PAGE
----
mouza           05 / 03 / 2021

“How are you?” has become a loaded question during the worst global pandemic in a century. Sometimes I say “Fine?”—emphasis on the question mark—when I really mean “Hanging by a thread” or, to borrow the title of author and reluctant grief expert Nora McInerny’s podcast, “Terrible, thanks for asking.” It’s loaded in casual, masked conversation, in fumbling, awkward emails, and also when Zooming with Kristen Bell at 6:15 p.m. Los Angeles time on a Tuesday night in late March.

How is Bell, actor, producer, and the somewhat rare not-annoying mom influencer/purveyor of CBD skin-care? “I am currently fulfilled,” she replies with a nod from the set of her new Netflix miniseries, the dark comedy-thriller The Woman in the House. Bell is eating a sandwich in her trailer (6:15 p.m. is lunch when you film until the wee hours) and wearing a caramel-colored bang hairpiece. “Going back to work was a little nerve-wracking,” Bell tells me, but it was necessary for her sense of balance—a word she hates but that seems unavoidable when talking about mothers and their careers. Like millions of parents across the country, “I was in my house for one year with a six- and a seven-year-old”—her daughters Delta and Lincoln with husband Dax Shepard (as everyone who tracks their life like a reality show well knows).

But Bell isn’t one to leave it at that, allowing any reader of this story to think she’s a perfectly cute super celebrity, the actor behind Veronica Mars, Sarah Marshall, Gossip Girl, and the unmistakably chipper Anna from Frozen. Bell acknowledges she had the privilege of sheltering in a luxurious space. “I say to [my kids] all the time, ‘I’m not saying you can’t complain. You’re allowed to have any feeling you want, and you’re allowed to sit in it for as long as you need. But when you’re done, I just need you to remember,’” she says, “‘we have the luckiest life you have ever heard of. You have a swimming pool in your backyard.’” But she is also one of the millions of people for whom the pandemic, in all of its uncertainty and tragedy, exacerbated existing mental health issues.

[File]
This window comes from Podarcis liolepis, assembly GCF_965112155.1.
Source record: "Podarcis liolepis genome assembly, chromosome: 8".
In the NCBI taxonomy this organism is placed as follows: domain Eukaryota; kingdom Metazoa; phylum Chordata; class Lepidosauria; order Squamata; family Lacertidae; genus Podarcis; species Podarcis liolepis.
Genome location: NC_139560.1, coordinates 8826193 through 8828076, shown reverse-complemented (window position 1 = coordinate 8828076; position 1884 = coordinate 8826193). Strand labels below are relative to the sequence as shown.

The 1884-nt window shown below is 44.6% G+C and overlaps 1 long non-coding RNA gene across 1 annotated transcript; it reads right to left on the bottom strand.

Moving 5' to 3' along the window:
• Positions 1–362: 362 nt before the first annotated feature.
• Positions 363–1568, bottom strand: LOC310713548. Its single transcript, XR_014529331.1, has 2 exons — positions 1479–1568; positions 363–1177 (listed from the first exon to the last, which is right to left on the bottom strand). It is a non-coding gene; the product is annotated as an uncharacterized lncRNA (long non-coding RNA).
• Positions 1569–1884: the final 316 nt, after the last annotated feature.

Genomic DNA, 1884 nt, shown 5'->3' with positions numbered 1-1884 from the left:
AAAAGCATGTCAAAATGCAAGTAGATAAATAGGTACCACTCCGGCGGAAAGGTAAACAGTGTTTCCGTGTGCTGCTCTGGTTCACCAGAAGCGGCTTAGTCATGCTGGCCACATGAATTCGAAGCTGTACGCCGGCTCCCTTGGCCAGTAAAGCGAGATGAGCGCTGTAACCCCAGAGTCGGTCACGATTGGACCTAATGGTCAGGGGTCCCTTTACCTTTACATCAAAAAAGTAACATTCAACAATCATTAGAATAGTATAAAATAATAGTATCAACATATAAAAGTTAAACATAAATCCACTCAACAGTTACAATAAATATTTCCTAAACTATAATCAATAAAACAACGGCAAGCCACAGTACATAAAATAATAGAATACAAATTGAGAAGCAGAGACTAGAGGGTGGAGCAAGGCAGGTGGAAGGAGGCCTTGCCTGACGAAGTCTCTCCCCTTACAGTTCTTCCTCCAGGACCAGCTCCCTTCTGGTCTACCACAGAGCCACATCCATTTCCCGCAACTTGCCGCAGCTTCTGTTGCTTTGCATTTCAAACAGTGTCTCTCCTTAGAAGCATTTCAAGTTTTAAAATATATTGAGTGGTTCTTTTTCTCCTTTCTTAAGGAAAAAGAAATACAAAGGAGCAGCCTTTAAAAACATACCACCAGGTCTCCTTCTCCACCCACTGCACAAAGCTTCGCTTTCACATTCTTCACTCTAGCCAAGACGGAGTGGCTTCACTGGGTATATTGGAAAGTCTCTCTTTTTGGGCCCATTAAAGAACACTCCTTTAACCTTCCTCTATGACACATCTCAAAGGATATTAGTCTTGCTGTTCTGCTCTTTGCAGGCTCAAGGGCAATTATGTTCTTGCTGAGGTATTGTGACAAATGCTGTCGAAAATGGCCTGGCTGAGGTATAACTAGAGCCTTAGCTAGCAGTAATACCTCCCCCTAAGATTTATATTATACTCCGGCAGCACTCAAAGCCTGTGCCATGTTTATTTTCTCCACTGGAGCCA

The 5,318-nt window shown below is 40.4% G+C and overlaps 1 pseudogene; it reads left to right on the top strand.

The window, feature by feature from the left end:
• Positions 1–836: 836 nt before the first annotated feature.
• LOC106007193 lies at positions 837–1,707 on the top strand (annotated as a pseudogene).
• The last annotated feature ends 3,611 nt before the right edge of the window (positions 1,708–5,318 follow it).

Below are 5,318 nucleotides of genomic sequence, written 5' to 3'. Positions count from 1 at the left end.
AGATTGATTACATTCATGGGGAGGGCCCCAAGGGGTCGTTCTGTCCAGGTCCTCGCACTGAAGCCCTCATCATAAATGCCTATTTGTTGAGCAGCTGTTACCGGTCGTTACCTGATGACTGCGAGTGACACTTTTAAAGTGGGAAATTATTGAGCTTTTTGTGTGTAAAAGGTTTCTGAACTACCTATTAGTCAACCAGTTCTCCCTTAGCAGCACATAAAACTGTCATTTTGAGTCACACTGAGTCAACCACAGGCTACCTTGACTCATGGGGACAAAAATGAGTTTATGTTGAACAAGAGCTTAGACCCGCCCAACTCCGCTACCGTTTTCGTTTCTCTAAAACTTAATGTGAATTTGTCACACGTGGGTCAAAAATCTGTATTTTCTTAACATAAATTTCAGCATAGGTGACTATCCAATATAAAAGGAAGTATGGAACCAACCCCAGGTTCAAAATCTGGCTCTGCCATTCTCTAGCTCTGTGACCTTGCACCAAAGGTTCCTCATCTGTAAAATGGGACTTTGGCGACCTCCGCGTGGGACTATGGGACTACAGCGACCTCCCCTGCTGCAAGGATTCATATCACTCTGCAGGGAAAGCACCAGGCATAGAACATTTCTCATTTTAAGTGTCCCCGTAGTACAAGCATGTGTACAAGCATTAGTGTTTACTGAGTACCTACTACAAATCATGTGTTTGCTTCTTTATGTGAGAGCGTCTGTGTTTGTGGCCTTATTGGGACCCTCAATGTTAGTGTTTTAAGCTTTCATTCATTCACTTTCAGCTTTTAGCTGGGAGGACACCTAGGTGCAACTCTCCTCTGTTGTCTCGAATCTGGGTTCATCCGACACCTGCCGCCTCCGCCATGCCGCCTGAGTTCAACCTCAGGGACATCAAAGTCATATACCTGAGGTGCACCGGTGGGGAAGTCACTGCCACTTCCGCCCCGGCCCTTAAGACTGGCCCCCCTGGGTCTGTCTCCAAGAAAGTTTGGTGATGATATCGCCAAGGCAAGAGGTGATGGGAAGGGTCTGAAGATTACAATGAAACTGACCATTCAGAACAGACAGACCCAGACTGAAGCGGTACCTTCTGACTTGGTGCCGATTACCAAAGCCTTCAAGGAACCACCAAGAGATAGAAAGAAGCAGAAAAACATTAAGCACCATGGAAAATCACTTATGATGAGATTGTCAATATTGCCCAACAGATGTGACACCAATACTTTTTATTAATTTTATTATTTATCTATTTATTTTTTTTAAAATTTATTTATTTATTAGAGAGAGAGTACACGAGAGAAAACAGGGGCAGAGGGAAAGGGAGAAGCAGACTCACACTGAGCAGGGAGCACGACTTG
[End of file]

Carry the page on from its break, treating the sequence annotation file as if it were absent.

“I know that I present someone who is very bubbly and happy all the time, and a lot of the time I am, because I have really good tools,” she tells me. “But there are definitely days when the alarm goes off and I go, ‘No, I’m staying right here. Nothing’s worth it…. I’m just going to stay in this cocoon because I need to; because I feel very, very, very vulnerable.’”

Bell’s anxiety and depression came in waves during the long, dark valley of COVID-19. “I have trouble distinguishing between my emotions and someone else’s emotions, and that’s not a compliment to myself. That’s a very dangerous thing to toy with,” she explains. Consuming the endlessly heavy news took her to a “mental zone that wasn’t healthy for my family to be around.” Shepard confronted Bell in a way that certainly wouldn’t be right for everyone but that she reflects on as a turning point. “‘Hey, real quick, are you helping anyone right now by sitting and crying in your bed, or are you just being self-indulgent?’” Bell remembers him saying. “‘Either get up and donate money or donate your time or do something to help, or take that story in, give it some love, and come out here and be a good mom and a good wife and a good friend and live your life in honor of the suffering that happens in the world.’” Bell had an understandable response: “‘How dare you?’ But also, ‘You’re right.’” So she gave blood to the UCLA Blood & Platelet Center and made a donation to No Kid Hungry. [More at Source]

Comments are closed.